From Producing to Bearing
Years ago I was confronted with the realization that I had been reading John 15 from a fundamentally flawed perspective. Take a moment and read the first nine verses, and count the number of times the words ‘abide/remain’ and ‘fruit’ are used. In most versions each are mentioned at least seven times in these nine short verses. Clearly they are the focus of this text.
From my perspective there was an inherent contradiction in these verses. To ‘abide’ or ‘remain’ is a passive activity. It means to be quiet, be present, be open and be still before God. ‘Abiding’ requires time, focus and priority with the sole purpose of, well, just being with God.
That is all fine and important, but I always questioned how this ‘remaining’ results in producing more fruit for the kingdom? To get things done for God, to be successful and ‘fruitful’ requires work, lots of it! The downside is that Christian leaders are burning out and stressing out everyday frantically trying to produce more fruit. But isn't that the core message of John 15? And if so, if John 15 is so focused on how we can be more fruitful, where does all of this ‘abiding’ come in to play? Is John really saying, ‘to get more done, do less.’ ‘To produce more fruit, sit around quietly in God’s presence.’ ‘To meet your increased annual goals for work, increase your time away from work and spend more time in the presence of God.’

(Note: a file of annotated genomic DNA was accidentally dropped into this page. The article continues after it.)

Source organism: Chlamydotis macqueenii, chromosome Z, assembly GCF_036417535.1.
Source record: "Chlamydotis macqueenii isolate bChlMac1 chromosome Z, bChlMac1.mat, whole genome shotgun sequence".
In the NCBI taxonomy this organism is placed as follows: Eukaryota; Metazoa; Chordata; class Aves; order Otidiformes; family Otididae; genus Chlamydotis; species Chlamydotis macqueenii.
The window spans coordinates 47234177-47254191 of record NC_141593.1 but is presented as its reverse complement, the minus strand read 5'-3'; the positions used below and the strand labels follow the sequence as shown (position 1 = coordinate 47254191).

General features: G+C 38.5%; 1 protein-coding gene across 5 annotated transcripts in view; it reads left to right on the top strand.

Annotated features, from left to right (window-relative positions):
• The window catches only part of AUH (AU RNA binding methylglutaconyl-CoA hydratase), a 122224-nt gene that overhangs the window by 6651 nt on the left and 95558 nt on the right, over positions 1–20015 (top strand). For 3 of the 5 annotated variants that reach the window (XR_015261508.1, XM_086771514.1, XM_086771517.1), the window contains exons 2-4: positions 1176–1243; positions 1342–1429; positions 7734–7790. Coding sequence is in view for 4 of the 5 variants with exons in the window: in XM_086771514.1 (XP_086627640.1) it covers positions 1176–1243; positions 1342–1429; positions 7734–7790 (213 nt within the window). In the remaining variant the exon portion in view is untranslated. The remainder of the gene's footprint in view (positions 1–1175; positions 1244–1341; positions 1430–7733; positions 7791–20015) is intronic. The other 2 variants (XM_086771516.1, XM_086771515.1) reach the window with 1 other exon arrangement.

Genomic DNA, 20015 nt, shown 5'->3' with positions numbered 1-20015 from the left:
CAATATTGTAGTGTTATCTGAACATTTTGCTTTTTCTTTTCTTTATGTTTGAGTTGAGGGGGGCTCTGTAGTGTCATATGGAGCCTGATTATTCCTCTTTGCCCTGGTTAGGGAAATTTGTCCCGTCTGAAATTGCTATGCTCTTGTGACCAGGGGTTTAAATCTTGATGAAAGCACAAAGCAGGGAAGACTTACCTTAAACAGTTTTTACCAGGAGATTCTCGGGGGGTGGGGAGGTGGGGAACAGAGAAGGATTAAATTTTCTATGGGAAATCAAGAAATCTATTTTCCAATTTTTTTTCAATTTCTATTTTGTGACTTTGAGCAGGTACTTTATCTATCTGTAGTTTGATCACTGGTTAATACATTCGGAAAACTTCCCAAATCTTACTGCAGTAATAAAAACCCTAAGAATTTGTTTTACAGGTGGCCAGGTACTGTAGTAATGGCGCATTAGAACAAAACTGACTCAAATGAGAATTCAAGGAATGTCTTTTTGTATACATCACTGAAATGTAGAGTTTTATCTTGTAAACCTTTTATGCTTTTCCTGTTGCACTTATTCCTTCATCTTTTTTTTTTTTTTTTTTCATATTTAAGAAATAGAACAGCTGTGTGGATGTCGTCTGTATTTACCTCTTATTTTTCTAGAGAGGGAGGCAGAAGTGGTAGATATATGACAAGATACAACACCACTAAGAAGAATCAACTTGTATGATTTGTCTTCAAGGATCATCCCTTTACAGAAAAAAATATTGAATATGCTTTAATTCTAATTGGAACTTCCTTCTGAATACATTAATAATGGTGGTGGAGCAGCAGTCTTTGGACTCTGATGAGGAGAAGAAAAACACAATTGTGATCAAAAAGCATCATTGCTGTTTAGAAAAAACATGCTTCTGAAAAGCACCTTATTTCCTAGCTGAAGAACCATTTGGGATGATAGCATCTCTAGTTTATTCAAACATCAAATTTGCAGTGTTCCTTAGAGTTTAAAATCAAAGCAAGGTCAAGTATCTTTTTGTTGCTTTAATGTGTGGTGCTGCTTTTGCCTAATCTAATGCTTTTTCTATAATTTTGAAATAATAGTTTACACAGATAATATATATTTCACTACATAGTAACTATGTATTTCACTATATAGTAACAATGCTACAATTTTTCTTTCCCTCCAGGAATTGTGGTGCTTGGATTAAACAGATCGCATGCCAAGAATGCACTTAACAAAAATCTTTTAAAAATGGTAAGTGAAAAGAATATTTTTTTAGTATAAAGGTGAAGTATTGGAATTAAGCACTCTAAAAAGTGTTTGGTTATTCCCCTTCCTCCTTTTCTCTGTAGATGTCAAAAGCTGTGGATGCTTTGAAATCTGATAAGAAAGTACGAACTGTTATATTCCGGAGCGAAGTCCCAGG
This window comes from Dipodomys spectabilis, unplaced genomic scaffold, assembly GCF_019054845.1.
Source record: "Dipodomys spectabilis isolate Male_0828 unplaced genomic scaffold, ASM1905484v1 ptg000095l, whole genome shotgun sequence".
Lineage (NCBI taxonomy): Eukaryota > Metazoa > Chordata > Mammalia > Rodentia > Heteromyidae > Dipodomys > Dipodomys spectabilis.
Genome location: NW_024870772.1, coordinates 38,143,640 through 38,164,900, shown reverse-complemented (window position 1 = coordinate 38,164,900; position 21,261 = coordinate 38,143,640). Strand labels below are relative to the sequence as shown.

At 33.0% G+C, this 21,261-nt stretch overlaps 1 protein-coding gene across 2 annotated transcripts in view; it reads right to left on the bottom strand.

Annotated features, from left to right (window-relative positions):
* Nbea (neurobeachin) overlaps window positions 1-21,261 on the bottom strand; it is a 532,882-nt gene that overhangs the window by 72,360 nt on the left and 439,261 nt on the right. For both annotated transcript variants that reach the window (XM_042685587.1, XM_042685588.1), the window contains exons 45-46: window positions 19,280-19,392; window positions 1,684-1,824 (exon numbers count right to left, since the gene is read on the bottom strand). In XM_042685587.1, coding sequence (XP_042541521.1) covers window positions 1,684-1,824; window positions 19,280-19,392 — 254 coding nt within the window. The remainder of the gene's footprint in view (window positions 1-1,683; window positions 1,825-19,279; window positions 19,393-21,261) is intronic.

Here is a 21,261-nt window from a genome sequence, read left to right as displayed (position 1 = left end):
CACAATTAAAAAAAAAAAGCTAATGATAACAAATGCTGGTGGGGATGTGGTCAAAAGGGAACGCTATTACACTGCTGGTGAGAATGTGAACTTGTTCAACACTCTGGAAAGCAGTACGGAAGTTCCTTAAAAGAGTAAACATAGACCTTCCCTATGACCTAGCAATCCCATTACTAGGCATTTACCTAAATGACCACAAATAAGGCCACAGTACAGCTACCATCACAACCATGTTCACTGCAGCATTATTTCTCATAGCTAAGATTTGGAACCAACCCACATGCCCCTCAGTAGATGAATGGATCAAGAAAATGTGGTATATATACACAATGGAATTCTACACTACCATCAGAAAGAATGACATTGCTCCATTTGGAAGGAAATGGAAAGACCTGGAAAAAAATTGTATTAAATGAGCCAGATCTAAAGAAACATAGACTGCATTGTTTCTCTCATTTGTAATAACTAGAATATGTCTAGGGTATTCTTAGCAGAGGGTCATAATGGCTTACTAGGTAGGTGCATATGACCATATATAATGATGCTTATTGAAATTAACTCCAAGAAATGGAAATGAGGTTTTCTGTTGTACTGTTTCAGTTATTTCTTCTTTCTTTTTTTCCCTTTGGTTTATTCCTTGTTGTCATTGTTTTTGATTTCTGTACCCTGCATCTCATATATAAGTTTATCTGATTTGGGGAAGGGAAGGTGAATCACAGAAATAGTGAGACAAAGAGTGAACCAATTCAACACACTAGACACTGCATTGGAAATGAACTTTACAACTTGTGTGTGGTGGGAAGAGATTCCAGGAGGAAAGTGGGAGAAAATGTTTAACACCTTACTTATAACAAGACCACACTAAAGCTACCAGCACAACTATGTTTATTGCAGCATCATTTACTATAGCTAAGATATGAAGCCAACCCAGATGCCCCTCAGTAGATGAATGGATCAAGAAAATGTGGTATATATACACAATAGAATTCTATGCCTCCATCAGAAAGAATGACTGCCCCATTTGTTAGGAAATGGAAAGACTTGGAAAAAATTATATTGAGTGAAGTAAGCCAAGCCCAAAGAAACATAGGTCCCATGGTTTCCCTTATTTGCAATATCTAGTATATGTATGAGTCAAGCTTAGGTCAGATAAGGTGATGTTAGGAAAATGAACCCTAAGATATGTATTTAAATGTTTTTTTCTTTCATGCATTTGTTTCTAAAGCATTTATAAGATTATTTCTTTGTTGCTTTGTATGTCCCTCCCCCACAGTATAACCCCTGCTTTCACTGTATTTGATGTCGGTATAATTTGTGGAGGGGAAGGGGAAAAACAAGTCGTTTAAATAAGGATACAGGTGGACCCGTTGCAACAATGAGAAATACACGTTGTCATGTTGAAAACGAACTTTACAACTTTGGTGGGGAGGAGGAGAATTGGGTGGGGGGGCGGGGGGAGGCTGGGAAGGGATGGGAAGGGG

These sound pious and spiritual, but in reality they are woefully impractical. So what’s the real story here?
It was in the face of this paradox that I was helped to realize that I had been reading my own production-oriented, doing-driven, success-focused perspective into this text. When that was stripped away, I saw for the first time that John is not calling us to ‘produce’ fruit from the work of our hands, but to ‘bear’ fruit as God works in us and through us. And that only happens in a heart that abides in the presence of God.
That was a seismic shift in my understanding of my calling as a child of God. The obvious question was, ‘what is this fruit we are suppose to bear?’ Immediately Galatians 5:22 came rushing to mind, ¨But the fruit of the Spirit is love, joy, peace, forbearance, kindness, goodness, faithfulness, gentleness and self-control.”
Is John calling us to be so engrafted as branches to the True Vine that the Spirit of God will flow through us, and the world will see in us the fruit of the Spirit? Could this be our first and highest calling? Does this root out our drive to ‘produce for God’ and replace it with a passion simply and humbly to ‘abide in the vine’ as our life’s primary and truest vocation? How radical is that?
As you sit here reading these words, ask yourself honestly, is your life dominated by producing the fruit of your hands or bearing the fruit of the Spirit? Look at your calendar, your to-do lists, your goals. Examine your stressors and the sources of your fears and anxieties. What do they say about what is driving you today?
Steward leaders seek first and foremost to abide in the Vine. Seeing it as their highest priority, believing the promise that bearing the fruit of the Spirit is to the Father’s glory and joy, and living confidently in the knowledge that he will do all we ask in his name if our hearts are intent on remaining in Him.
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